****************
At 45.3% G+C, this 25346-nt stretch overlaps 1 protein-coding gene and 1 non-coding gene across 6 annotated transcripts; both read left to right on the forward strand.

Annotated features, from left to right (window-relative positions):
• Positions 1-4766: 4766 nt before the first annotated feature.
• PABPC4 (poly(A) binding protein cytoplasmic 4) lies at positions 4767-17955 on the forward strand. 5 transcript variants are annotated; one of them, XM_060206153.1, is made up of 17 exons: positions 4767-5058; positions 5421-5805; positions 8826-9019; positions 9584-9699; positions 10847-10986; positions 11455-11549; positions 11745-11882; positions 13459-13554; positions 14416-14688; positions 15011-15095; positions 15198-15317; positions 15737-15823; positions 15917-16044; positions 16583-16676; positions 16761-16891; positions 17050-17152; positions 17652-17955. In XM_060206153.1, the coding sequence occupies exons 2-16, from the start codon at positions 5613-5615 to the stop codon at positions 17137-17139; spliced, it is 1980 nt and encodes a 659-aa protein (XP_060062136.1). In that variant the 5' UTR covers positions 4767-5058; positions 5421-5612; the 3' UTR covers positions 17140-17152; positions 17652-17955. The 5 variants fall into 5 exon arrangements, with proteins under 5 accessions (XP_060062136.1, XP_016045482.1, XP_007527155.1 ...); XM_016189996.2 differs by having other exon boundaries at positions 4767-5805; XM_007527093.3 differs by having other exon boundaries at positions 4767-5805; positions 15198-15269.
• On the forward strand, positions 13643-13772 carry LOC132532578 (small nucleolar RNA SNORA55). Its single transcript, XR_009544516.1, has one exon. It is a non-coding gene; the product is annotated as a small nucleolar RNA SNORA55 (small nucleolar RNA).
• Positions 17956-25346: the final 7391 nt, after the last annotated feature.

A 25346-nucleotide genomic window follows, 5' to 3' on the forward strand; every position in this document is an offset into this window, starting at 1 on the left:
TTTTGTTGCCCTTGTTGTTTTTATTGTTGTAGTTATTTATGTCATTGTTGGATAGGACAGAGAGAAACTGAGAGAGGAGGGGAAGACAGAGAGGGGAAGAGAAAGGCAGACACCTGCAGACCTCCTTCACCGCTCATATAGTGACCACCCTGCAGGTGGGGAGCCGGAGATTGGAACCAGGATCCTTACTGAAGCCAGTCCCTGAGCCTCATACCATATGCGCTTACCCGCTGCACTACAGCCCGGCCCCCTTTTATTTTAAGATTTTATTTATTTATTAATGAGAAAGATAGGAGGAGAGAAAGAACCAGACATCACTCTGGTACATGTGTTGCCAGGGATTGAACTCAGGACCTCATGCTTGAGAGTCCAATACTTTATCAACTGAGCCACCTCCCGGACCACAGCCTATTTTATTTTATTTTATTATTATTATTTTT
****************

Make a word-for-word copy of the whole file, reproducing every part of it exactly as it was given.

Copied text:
At 45.3% G+C, this 25346-nt stretch overlaps 1 protein-coding gene and 1 non-coding gene across 6 annotated transcripts; both read left to right on the forward strand.

Annotated features, from left to right (window-relative positions):
• Positions 1-4766: 4766 nt before the first annotated feature.
• PABPC4 (poly(A) binding protein cytoplasmic 4) lies at positions 4767-17955 on the forward strand. 5 transcript variants are annotated; one of them, XM_060206153.1, is made up of 17 exons: positions 4767-5058; positions 5421-5805; positions 8826-9019; positions 9584-9699; positions 10847-10986; positions 11455-11549; positions 11745-11882; positions 13459-13554; positions 14416-14688; positions 15011-15095; positions 15198-15317; positions 15737-15823; positions 15917-16044; positions 16583-16676; positions 16761-16891; positions 17050-17152; positions 17652-17955. In XM_060206153.1, the coding sequence occupies exons 2-16, from the start codon at positions 5613-5615 to the stop codon at positions 17137-17139; spliced, it is 1980 nt and encodes a 659-aa protein (XP_060062136.1). In that variant the 5' UTR covers positions 4767-5058; positions 5421-5612; the 3' UTR covers positions 17140-17152; positions 17652-17955. The 5 variants fall into 5 exon arrangements, with proteins under 5 accessions (XP_060062136.1, XP_016045482.1, XP_007527155.1 ...); XM_016189996.2 differs by having other exon boundaries at positions 4767-5805; XM_007527093.3 differs by having other exon boundaries at positions 4767-5805; positions 15198-15269.
• On the forward strand, positions 13643-13772 carry LOC132532578 (small nucleolar RNA SNORA55). Its single transcript, XR_009544516.1, has one exon. It is a non-coding gene; the product is annotated as a small nucleolar RNA SNORA55 (small nucleolar RNA).
• Positions 17956-25346: the final 7391 nt, after the last annotated feature.

A 25346-nucleotide genomic window follows, 5' to 3' on the forward strand; every position in this document is an offset into this window, starting at 1 on the left:
TTTTGTTGCCCTTGTTGTTTTTATTGTTGTAGTTATTTATGTCATTGTTGGATAGGACAGAGAGAAACTGAGAGAGGAGGGGAAGACAGAGAGGGGAAGAGAAAGGCAGACACCTGCAGACCTCCTTCACCGCTCATATAGTGACCACCCTGCAGGTGGGGAGCCGGAGATTGGAACCAGGATCCTTACTGAAGCCAGTCCCTGAGCCTCATACCATATGCGCTTACCCGCTGCACTACAGCCCGGCCCCCTTTTATTTTAAGATTTTATTTATTTATTAATGAGAAAGATAGGAGGAGAGAAAGAACCAGACATCACTCTGGTACATGTGTTGCCAGGGATTGAACTCAGGACCTCATGCTTGAGAGTCCAATACTTTATCAACTGAGCCACCTCCCGGACCACAGCCTATTTTATTTTATTTTATTATTATTATTTTT